Updated 1:33 p.m. Monday.
Ray George of Tolono shared this story Monday morning. We thought you’d like to read it, but even more, we thought other folks might have a story to share as well:
"So my car is buried in a foot of snow with 3 foot ice chunks behind it from snow plows at my hotel at the (St. Louis) airport. I contemplate when I see a guy walking towards me with a shovel and a broom. He approached me and asked which car was mine. I pointed to it and he proceeded to begin the big dig. Between us, we had my car completely clear and ready to go in 10 minutes. I tried to give him a tip and he refused. I said look, you work here, you are out here helping people, you deserve it. He replied, 'I don’t work here, I’m just helping people, I have the time and a shovel.' Pay it forward, people."
Do you have an anecdote to share? Please send it in an email to firstname.lastname@example.org
. Include your name, what town you live in, and a phone number where we can reach you. (We won’t publish the phone number.)
Update: Here's another, from Jan Dobson of Urbana.
My driveway was snowed in more than I thought I could shovel myself so I decided to take the bus to work. I was walking toward the bus stop in the middle of the road because the sidewalks weren’t clear. A lovely woman stopped her car and asked where I needed to go. When I told her she told me to get in and she would take me there even though it was the opposite direction of where she was going. I told her she was an angel as I accepted her offer and got into her warm car. I didn’t even think to get her name. I just know she works at Carle and made my morning a whole lot easier.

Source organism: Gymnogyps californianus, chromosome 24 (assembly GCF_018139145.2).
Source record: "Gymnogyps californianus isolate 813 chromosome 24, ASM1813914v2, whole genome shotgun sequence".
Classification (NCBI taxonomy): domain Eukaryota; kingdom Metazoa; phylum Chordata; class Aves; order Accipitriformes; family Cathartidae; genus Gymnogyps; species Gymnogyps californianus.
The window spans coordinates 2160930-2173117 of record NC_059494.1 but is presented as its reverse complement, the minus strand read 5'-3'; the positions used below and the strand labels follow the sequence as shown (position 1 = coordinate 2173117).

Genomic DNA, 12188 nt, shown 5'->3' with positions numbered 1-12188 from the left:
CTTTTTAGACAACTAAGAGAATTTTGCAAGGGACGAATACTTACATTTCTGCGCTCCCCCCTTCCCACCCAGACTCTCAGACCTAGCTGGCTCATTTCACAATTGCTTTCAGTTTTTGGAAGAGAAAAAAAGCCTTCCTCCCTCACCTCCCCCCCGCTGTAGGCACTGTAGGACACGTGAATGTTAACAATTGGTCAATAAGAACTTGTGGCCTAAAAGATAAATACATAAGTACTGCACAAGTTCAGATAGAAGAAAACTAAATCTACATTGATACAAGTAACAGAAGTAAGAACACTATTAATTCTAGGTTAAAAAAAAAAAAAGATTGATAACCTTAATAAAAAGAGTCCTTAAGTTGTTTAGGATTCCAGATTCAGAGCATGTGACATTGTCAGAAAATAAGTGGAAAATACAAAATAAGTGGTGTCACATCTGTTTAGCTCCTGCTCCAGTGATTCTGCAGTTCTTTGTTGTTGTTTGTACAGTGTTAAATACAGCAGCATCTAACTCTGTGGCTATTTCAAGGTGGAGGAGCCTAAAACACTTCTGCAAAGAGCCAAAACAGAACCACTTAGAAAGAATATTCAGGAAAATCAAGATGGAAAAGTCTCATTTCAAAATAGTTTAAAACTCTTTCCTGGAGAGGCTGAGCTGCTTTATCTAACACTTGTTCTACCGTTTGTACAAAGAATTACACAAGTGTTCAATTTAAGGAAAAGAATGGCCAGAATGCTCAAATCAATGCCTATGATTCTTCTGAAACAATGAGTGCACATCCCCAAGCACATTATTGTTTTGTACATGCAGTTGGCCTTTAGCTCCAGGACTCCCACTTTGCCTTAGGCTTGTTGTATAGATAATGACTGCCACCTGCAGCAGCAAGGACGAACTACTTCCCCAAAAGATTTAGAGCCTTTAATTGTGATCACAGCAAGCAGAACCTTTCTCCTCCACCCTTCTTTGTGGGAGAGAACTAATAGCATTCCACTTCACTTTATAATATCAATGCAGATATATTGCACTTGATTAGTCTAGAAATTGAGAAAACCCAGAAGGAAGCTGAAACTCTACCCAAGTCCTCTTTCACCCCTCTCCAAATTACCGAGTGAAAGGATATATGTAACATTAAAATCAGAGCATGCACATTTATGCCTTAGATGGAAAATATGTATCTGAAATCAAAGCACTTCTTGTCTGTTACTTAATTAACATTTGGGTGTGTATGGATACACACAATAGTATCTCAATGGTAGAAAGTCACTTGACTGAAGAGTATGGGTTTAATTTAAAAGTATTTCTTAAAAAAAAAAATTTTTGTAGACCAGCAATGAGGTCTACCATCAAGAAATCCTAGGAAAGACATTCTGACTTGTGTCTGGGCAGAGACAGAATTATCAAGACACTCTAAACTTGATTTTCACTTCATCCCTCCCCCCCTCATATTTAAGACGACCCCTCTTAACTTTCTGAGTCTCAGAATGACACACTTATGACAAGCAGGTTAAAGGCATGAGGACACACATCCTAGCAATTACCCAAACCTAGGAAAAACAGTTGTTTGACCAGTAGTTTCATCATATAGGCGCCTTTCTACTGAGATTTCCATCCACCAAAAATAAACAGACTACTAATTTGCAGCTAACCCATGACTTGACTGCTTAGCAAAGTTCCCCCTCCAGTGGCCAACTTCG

Update: Here's another, from Ann Hart of Mahomet:
My daughter Maggie had a flat tire on I-74 yesterday when the storm was just beginning. She has practiced changing a tire. I haven’t changed a tire since the ’80s. I am sure we would have gotten it done but it probably would have taken a while and crouching on the highway shoulder, with semi trucks whizzing past, seemed like a bad place to test our skills. While she and I were preparing to change it a wonderful man from the highway department stopped and changed it for us with more speed and efficiency than we could have. The men and women of the highway department go out in the worst weather to salt and clear roads, day or night, on holidays, birthdays, whenever. They are not supposed to change tires for stranded motorists but this time a good heart won over the rules. Thanks guy and if we ever see you in a restaurant, the coffee is on us.
Update: Here's another, with a slightly different perspective, from Anna Williams of Champaign:
My roommate and I went out last night for a quick, late-night errand. On the way there we saw a car stuck in the intersection. We didn’t stop because there was no good place to put the car without worry of it being hit. I felt bad. I’d want someone to stop if that was me stuck. On the way back home we saw someone stuck in a turn from a main street to a side street. This time I didn’t hesitate. We stopped. Between my roommate, myself, a random resident out shoveling, and the driver the car was out in less than 10 minutes. Within a block of our apartment we saw another car in the same position, stuck when trying to turn on a street that hadn’t been plowed. Again, we got out and helped. That one took about 15 minutes, but the car made its way back to the main road and got parked safely. My parents always said help when you can help because if it was you in the predicament you’d hope someone would do the same.
I saw lots of people paying it forward yesterday and today. People shoveling neighbor’s sidewalks, driveways... helping shovel out cars. Champaign is a strong community when Illinois weather comes barreling down!